Firm Diversification and CEO Compensation: Managerial Ability or Executive Entrenchment?
AbstractData for a sample of 558 CEOs over 1985-1990 suggest substantial compensation premia for managers of diversified firms. The CEO of a firm with two distinct lines of business averages 10 to 12 percent more in salary and bonus and 13 to 17 percent more in total compensation than the CEO of a similar-sized but undiversified firm, all else equal. This corresponds to average 1990 salary gains of $115,000 to $145,000 per year for our sample. Diversification may raise pay because the CEO's job requires higher ability or because it is associated with CEO entrenchment. If ability explains the correlation, we would expect the diversification premium to be invariant to tenure. Entrenchment models suggest higher premia for more experienced (more entrenched) CEOs, and an increase in compensation when the CEO diversifies the firm. The data support an ability model over an entrenchment explanation. The diversification premium is unaffected by tenure, and increasing diversification reduces compensation for incumbent CEOs, all else equal.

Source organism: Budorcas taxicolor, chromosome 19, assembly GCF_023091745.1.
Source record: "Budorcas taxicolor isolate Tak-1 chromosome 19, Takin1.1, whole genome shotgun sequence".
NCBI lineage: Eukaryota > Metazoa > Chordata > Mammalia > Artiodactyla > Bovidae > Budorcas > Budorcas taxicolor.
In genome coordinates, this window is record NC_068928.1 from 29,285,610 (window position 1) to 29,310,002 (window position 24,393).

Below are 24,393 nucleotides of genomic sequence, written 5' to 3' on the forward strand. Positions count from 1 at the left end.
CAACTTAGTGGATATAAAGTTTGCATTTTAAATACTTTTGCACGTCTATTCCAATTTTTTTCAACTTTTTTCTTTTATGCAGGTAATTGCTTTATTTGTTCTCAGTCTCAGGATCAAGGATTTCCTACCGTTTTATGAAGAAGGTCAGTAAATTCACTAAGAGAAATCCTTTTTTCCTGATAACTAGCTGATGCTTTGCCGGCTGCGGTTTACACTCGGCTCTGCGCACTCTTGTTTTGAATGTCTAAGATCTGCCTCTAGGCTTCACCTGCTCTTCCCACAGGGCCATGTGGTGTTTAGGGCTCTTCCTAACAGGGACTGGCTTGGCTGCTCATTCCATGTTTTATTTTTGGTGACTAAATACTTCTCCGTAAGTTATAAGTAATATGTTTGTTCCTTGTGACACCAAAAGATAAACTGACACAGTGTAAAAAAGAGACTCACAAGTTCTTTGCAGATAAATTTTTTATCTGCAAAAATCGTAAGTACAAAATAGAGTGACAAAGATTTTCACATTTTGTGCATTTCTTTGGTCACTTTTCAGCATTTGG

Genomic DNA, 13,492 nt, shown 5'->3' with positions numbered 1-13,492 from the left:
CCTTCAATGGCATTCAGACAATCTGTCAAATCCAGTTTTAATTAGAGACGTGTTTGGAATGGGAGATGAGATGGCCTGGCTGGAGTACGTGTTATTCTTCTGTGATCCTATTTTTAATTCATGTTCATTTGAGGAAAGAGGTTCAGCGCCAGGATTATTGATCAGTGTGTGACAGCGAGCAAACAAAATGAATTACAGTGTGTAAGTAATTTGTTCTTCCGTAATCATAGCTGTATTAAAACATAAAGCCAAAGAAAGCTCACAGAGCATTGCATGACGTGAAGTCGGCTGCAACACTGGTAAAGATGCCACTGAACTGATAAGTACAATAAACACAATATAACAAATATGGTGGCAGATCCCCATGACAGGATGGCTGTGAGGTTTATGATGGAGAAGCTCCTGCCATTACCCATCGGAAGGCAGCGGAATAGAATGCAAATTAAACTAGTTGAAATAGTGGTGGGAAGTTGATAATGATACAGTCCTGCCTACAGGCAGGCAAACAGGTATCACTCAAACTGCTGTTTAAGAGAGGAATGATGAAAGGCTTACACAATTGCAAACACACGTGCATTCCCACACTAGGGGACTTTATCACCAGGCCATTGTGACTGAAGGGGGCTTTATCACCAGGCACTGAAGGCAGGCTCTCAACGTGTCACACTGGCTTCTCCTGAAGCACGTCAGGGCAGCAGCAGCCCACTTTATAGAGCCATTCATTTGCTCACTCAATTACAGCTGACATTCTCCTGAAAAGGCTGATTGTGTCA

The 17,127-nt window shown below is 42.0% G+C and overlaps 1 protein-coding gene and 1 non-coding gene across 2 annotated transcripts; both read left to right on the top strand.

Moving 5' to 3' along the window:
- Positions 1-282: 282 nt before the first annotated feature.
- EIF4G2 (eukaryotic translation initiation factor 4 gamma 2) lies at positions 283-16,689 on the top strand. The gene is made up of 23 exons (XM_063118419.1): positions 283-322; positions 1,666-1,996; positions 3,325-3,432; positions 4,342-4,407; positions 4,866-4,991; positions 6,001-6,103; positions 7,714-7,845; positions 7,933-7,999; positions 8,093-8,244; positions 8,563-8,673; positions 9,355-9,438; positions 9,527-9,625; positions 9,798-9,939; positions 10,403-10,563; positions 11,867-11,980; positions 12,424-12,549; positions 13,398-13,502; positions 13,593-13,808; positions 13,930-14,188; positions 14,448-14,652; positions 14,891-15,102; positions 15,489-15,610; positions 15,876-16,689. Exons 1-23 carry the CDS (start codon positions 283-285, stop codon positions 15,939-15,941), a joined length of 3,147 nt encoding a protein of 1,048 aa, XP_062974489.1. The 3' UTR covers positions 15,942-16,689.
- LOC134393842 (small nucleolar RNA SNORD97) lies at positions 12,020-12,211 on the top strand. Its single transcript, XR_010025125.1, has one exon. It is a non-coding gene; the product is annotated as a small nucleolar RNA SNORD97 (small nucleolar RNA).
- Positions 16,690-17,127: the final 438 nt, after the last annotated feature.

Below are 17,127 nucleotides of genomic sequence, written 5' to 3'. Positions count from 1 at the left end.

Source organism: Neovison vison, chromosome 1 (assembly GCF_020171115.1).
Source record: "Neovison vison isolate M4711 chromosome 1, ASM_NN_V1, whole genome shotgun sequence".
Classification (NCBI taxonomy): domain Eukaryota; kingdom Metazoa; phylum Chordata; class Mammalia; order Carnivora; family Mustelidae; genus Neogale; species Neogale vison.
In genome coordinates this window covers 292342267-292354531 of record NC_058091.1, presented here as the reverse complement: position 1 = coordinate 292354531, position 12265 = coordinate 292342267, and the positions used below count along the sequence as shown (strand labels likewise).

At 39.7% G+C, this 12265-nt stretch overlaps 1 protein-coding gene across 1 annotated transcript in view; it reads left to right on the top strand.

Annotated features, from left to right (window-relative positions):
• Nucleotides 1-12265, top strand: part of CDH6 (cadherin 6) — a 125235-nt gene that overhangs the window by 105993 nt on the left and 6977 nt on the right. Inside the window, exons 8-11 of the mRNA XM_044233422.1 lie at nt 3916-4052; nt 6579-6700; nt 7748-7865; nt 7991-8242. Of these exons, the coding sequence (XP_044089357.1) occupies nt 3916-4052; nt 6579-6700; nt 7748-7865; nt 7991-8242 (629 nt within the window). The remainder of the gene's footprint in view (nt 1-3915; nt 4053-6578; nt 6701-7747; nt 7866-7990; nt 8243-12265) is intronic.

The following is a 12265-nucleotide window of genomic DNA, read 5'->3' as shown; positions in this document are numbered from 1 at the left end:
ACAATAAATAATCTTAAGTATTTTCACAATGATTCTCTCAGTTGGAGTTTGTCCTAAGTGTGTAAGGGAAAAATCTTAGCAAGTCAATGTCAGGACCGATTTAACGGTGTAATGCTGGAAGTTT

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Bibliographic InfoPaper provided by National Bureau of Economic Research, Inc in its series NBER Working Papers with number 4723.
Date of creation: Apr 1994
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Publication status: published as Rand Journal of Economics, Vol. 28, no. 3 (Autumn 1997): 489-514.
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- Nancy L. Rose & Andrea Shepard, 1997. "Firm Diversification and CEO Compensation: Managerial Ability or Executive Entrenchment?," RAND Journal of Economics, The RAND Corporation, vol. 28(3), pages 489-514, Autumn.
- L2 - Industrial Organization - - Firm Objectives, Organization, and Behavior
- G3 - Financial Economics - - Corporate Finance and Governance
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